Thursday, August 7, 2008

"Group Think" and Property Rights

The American Planning Association (APA)– “a nonprofit public interest and research organization committed to urban, suburban, regional, and rural planning”—is one of the leading advocates of land use regulations in the nation.

The APA is essentially a training grounds for mini-dictators. For example, they oppose legislation that limits the ability of states or localities to use eminent domain or other regulations to seize or control private property. Their policy guide on “takings” states:

Some legislation proposed within the past several years has been the result of some legitimate concerns regarding the rights of property owners, an issue discussed elsewhere in this paper. Much of this legislation, however, is really anti-regulation legislation clothed in the fabric of private property rights. Care must be taken to distinguish between the two.

While it is true that anti-regulation is not the same as protecting property rights, property rights cannot be protected without dismantling the existing myriad of regulations pertaining to land use.

The APA’s policy statement goes on to say:

These proposals have a certain amount of surface appeal. They are extremely dangerous proposals, however--proposals that could destroy the quality of life in communities in the United States and bankrupt local and state governments. If adopted, they would also contribute significantly to future federal deficits.

This is an admission that if the government had to pay for all of the property it routinely seizes, it would go broke. But the APA only sees a problem with requiring government to make such payments, not in the seizure of private property.

Every regulation that limits the use of property in any way has some theoretical impact on the value of that property. If the city refuses to let your next door neighbor store junk cars on her property, should she then be compensated for the difference in value between a commercial junkyard and a piece of residential property? If that becomes the legal rule, the city will probably have to allow the junkyard next door in order to avert bankruptcy. Should a property owner who wants to build high-rise apartments in a single-family neighborhood be compensated because he is not allowed to do so? Assuming that he is allowed to build a house, just like everyone else in the area, has he really been hurt? What about a regulation that prevents grocery stores near residential areas from selling liquor? The sale of liquor is very profitable for grocery stores, with a much better mark-up than most of the grocery items in the store. Should the store be compensated for the theoretical loss of business, just because it cannot sell liquor? Such rules theoretically reduce the value of property and would thus be subject to the compensation requirement under "reduction in value" approaches. It is important to remember in considering such arguments that a principal purpose of zoning is to protect property values.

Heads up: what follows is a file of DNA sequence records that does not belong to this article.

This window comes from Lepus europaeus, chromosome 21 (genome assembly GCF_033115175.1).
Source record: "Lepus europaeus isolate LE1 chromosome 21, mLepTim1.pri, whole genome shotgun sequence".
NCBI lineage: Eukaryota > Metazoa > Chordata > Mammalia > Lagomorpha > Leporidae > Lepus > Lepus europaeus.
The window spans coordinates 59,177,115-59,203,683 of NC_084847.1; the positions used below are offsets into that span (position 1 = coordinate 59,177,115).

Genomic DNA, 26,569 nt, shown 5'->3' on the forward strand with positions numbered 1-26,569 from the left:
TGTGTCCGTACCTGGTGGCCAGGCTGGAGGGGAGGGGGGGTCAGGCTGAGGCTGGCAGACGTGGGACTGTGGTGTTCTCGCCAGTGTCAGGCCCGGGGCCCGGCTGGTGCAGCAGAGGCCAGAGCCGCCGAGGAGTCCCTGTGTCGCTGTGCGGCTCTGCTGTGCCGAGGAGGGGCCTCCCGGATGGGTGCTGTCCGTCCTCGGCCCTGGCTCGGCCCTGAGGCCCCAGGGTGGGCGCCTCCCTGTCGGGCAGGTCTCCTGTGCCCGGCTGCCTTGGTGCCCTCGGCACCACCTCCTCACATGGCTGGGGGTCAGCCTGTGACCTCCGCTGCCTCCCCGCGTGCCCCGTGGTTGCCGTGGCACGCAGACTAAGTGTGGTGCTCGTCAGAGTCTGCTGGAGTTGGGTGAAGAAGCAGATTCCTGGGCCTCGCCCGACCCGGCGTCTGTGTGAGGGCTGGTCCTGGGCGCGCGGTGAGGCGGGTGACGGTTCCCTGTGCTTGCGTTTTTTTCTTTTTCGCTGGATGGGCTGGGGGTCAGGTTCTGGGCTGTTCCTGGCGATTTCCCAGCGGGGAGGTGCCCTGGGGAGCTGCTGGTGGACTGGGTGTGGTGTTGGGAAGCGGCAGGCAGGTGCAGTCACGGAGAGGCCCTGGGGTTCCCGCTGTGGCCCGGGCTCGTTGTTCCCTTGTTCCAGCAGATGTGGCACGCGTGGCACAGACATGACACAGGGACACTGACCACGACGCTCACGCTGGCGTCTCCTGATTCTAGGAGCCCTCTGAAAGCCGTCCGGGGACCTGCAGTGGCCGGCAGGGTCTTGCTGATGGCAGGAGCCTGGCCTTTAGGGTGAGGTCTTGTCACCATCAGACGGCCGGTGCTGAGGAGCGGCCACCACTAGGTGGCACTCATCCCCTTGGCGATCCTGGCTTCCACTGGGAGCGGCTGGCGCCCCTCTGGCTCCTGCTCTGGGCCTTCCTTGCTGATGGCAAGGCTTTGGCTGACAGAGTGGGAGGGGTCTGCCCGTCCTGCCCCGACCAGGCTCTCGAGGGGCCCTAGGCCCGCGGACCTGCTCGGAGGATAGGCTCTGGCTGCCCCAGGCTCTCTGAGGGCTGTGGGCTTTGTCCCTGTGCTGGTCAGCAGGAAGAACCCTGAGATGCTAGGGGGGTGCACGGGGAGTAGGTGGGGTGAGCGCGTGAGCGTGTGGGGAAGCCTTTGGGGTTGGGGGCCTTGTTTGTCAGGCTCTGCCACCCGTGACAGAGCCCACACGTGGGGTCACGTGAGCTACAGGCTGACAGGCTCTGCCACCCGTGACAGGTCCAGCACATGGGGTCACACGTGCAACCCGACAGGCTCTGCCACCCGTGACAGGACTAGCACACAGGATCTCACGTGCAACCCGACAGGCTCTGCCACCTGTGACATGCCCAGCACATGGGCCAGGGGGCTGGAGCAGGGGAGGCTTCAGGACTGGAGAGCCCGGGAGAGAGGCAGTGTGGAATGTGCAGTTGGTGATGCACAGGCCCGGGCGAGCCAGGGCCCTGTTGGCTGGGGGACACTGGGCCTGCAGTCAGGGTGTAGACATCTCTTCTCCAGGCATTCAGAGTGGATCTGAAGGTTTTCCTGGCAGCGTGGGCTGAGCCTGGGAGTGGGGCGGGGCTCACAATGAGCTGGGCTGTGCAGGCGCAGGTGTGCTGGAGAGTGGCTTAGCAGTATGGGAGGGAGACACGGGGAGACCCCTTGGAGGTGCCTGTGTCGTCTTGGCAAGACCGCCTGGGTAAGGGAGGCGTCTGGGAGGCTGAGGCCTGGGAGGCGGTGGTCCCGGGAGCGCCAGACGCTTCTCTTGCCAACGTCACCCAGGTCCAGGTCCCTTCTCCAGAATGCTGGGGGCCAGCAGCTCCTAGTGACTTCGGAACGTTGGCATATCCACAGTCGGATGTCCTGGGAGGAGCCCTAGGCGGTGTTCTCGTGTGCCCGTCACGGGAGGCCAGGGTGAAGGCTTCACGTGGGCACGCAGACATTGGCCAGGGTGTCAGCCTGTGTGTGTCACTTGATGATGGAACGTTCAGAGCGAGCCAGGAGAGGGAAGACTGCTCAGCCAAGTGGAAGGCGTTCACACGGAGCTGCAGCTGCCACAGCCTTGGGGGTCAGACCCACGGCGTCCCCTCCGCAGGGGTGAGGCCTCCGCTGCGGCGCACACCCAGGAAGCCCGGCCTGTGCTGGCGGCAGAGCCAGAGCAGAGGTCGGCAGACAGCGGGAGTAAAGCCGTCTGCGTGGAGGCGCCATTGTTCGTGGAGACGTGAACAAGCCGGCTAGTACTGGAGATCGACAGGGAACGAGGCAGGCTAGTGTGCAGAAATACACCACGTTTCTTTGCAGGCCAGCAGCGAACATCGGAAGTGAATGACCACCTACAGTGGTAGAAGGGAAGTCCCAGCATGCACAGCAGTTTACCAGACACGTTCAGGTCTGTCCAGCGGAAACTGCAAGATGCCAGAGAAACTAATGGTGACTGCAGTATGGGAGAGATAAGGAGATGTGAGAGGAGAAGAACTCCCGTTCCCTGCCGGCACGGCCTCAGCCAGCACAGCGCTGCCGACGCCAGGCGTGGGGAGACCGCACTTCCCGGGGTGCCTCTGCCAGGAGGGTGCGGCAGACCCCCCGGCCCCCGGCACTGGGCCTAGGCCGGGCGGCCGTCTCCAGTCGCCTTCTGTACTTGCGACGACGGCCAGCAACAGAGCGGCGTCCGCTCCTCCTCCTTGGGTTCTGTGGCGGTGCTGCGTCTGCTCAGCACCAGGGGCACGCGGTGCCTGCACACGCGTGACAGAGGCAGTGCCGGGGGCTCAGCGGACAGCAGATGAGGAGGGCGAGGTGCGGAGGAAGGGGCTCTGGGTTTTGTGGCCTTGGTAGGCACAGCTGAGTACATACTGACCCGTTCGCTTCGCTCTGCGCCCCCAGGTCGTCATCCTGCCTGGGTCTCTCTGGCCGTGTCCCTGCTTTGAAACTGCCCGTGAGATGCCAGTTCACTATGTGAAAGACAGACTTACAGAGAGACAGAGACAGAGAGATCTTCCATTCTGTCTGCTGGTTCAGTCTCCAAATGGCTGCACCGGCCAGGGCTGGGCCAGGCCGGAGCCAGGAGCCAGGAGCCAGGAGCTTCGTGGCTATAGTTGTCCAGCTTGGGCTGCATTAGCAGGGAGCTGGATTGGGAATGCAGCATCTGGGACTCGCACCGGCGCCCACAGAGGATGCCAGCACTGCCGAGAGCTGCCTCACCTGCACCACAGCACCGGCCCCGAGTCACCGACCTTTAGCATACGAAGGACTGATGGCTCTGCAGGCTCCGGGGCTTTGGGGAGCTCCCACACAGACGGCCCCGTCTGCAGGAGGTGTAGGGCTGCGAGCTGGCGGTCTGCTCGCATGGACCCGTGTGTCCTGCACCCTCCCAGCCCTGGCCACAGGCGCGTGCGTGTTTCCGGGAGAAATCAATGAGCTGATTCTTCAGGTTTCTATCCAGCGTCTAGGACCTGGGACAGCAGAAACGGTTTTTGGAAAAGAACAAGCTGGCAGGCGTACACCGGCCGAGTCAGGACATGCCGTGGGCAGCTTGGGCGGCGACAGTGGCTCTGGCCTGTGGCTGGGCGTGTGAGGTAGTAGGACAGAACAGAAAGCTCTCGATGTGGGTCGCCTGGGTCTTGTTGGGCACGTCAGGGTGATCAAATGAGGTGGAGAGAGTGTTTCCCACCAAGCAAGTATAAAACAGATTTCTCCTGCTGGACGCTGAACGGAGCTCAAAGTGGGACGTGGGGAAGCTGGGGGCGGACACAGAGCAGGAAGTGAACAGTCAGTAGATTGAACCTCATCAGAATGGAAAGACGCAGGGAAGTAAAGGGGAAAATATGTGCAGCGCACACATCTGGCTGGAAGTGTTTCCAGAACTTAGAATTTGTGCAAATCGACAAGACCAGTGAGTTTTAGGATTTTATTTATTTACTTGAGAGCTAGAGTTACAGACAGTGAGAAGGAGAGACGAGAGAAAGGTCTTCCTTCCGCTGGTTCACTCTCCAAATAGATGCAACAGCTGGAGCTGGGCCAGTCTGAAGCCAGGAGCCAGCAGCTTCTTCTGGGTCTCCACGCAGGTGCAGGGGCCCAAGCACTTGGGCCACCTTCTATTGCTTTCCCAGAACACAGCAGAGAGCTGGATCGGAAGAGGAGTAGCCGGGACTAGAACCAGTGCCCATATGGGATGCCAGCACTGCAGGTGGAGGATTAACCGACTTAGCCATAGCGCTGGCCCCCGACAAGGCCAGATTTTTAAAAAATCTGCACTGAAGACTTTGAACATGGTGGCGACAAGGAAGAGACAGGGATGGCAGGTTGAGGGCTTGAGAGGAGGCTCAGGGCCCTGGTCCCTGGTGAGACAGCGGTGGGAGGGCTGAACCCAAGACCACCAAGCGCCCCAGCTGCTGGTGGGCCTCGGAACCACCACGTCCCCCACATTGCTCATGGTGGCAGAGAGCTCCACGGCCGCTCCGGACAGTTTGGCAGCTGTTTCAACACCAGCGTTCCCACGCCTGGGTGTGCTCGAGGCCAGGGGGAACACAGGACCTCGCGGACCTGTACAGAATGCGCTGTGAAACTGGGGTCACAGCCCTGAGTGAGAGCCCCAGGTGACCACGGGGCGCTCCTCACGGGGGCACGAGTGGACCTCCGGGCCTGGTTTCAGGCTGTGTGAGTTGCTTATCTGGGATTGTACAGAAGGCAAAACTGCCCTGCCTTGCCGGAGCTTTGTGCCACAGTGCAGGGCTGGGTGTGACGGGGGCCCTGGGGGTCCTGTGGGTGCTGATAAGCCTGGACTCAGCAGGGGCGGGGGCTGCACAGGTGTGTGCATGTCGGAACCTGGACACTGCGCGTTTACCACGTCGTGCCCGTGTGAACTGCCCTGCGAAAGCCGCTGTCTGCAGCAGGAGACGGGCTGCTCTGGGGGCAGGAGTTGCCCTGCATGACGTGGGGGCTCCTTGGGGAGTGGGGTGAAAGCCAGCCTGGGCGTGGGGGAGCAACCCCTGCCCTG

Again, the APA sees no problem with regulations that diminish the economic value of private property. After all, a developer who cannot build a high-rise has not “really been hurt”. The APA’s only concern is avoiding driving a city into bankruptcy. If city regulations force a number of that city’s individuals to go bankrupt, that isn’t the APA’s concern.

This callous disregard for the welfare of individuals is not surprising:

APA develops policies that represent the collective thinking of our members, and represents a collective view on positions of both principle and practice.
Thinking, despite what the APA might believe, is not a collective activity. Thinking is an individual activity. “Collective thinking” is a contradiction in terms, and can only mean compromise, consensus building, and appeasement whereby those involved come to a shared agreement.

“Collective thinking” is how the APA and its brethren seek to shape communities. Their vision is not that of a visionary, but a mish-mash of ideas collected from across the spectrum of the community. According to this ideology, the ideas of the developer and an apartment dweller, the ideas of a business owner and a minimum wage employee, the ideas of a property owner and a non-owner, are all equated and considered. All ideas should be considered in the use of property which only one, or none, owns.

This is nothing more than a claim that all opinions are of equal validity, i.e., all ideas are equally true. What it really means is that no ideas are true.

How, for example, would they resolve the conflict between an advocate of private property rights and an advocate of state ownership of property? If each is merely a matter of opinion, and each opinion is equally valid, the middle ground is a combination of private property and public control. In truth, this is a complete surrender of the principle of property rights. And this is the goal of the APA.

Rather than take responsibility for their own ideas, they hide behind “group think”. Rather than exercise independent, rational judgment, they find “common ground” where everyone can agree. Rather than assert the truth, they seek compromise.

It is a grotesque sight to witness a group advocate such policies. It is more grotesque when they seek to impose those policies on others through the force of law. And that is precisely what they do when they advocate laws that will impose their values upon others.

They may find certain solace in such activities. I find them hideous.

Consider the results if Thomas Edison had suspended his own judgment and submitted his ideas to a vote. His genius would be subject to the whims and decisions of others, including the ignorant and ill-informed. The truth that he saw was not seen by others, and had he left the decision to them, the world would have remained in self-imposed darkness.

© J. Brian Phillips 2008

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